TeslaCrypt’s master key has been released to the public, shutting down the ransomware for good in an unexpected twist in the malware’s story.
TeslaCrypt, which often targets gamers, lands on systems through malicious downloads, web domains which load exploit kits and phishing campaigns. As ransomware, TeslaCrypt will infect systems and encrypt user files, sticking up a landing page and removing access to the PC until a ransom is paid, usually in virtual currency Bitcoin.
What made TeslaCrypt a particularly severe case is that the developers behind the malware were very active, and researchers found it difficult to crack the software before new, even more sophisticated versions were released into the wild.
After posing as a victim of the ransomware, an ESET researcher used the support chat system on the payment website to ask if they would consider releasing the master TeslaCrypt decryption key.
While you might expect the cybercriminals to laugh at such an idea, they did not — and instead they agreed to do so and posted it on the website for all to use, closing the payment system on the website in the process.
As reported by Bleeping Computer, a TeslaCrypt expert has been able to use the master key to update the TeslaDecoder decryption software to unlock all versions of the ransomware which are encrypting files with the .xxx, .ttt, .micro, .mp3 or extensionless files without giving into the malware’s demands for payment.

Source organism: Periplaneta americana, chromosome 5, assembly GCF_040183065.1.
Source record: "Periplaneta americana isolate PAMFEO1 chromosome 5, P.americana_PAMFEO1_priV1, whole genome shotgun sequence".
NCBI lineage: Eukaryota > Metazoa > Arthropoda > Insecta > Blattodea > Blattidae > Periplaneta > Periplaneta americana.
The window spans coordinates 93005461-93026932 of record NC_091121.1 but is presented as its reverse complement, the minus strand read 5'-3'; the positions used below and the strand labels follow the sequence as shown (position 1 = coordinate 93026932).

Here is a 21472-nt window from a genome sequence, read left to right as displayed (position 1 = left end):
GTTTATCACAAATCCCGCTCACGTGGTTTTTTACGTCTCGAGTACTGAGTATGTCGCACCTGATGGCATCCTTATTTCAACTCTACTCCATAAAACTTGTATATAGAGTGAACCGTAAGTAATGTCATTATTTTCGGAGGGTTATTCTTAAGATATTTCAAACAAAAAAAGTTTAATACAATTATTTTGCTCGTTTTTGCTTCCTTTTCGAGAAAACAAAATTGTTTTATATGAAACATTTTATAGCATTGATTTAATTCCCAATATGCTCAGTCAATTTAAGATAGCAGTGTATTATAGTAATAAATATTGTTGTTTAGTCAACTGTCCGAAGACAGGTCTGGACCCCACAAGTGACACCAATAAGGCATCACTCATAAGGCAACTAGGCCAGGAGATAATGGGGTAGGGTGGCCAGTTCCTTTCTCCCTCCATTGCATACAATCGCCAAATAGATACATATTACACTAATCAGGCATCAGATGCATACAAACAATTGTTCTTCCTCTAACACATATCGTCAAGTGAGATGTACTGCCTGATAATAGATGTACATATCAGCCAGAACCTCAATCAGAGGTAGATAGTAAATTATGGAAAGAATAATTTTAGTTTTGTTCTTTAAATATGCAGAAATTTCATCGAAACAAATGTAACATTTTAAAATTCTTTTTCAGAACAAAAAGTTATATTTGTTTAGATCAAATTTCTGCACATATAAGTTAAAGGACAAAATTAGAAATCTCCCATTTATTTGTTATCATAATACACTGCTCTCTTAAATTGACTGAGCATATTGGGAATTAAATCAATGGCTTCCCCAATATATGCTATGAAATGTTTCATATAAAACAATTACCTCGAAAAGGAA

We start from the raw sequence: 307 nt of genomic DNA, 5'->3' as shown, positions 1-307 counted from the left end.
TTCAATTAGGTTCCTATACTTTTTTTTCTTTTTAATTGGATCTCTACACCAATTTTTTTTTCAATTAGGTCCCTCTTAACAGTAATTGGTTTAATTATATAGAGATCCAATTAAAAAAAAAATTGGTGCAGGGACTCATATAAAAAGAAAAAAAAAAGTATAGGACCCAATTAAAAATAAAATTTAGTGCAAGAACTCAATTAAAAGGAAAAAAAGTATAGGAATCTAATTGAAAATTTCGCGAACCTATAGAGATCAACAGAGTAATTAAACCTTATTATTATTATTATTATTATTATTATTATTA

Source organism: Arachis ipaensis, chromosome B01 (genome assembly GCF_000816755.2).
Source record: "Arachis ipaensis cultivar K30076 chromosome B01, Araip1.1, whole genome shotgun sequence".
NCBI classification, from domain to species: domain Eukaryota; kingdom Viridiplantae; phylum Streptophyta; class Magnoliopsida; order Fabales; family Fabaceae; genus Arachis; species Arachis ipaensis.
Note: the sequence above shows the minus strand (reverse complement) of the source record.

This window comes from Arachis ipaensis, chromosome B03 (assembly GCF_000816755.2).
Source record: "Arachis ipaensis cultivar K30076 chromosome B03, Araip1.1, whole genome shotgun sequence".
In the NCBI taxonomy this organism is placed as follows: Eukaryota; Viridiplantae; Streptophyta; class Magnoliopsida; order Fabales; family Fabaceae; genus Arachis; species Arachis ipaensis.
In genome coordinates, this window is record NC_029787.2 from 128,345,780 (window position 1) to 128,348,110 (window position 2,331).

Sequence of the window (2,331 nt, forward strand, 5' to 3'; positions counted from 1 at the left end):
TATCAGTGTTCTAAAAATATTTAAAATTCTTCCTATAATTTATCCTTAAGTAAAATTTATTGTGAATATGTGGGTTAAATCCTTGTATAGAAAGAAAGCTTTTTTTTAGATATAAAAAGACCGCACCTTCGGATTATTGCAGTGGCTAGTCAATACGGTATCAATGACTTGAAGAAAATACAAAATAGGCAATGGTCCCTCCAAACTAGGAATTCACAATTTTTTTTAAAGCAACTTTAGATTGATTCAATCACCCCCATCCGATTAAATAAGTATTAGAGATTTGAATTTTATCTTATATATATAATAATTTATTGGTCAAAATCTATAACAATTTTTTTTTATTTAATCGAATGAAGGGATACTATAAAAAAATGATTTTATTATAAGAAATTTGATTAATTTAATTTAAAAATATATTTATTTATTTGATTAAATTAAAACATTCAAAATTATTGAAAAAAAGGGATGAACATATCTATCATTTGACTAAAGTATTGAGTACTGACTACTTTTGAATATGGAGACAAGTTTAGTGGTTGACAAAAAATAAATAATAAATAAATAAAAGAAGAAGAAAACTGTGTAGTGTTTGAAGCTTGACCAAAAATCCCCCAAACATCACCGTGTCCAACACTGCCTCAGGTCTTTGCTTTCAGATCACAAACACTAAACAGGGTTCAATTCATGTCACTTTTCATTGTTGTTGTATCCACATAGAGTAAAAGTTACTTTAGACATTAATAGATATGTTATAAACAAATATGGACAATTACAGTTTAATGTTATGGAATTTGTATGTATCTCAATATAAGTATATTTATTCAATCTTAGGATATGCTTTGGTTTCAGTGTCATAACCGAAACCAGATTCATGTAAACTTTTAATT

The shutdown of TeslaCrypt is utterly unexpected and excellent news for both victims of the ransomware and security researchers who are constantly embroiled in a fight to crack ransomware variants as soon as they appear.
In some cases, such as CryptXXX, security experts are burrowing into the code to find loopholes which can be exploited in order to extract decryption keys and create software victims can use to unlock their systems.
However, it is a constant game of cat-and-mouse as active cybercriminals release new versions of the ransomware almost as soon as weaknesses have been discovered and used to break the malware’s encryption.
The reduction of one ransomware family is still one less that cybersecurity experts have to deal with.
The effects of the ransomware have been severe enough for the US and Canada to issue a joint statement warning both consumers and businesses of the malware’s existence and suggesting possible ways to recover files without giving into the demand for payment.
In a brief post documenting the rise of ransomware, Microsoft says that most incidents including this particular breed of malware have been recorded in the US, Italy and Canada, followed by the UK and Spain.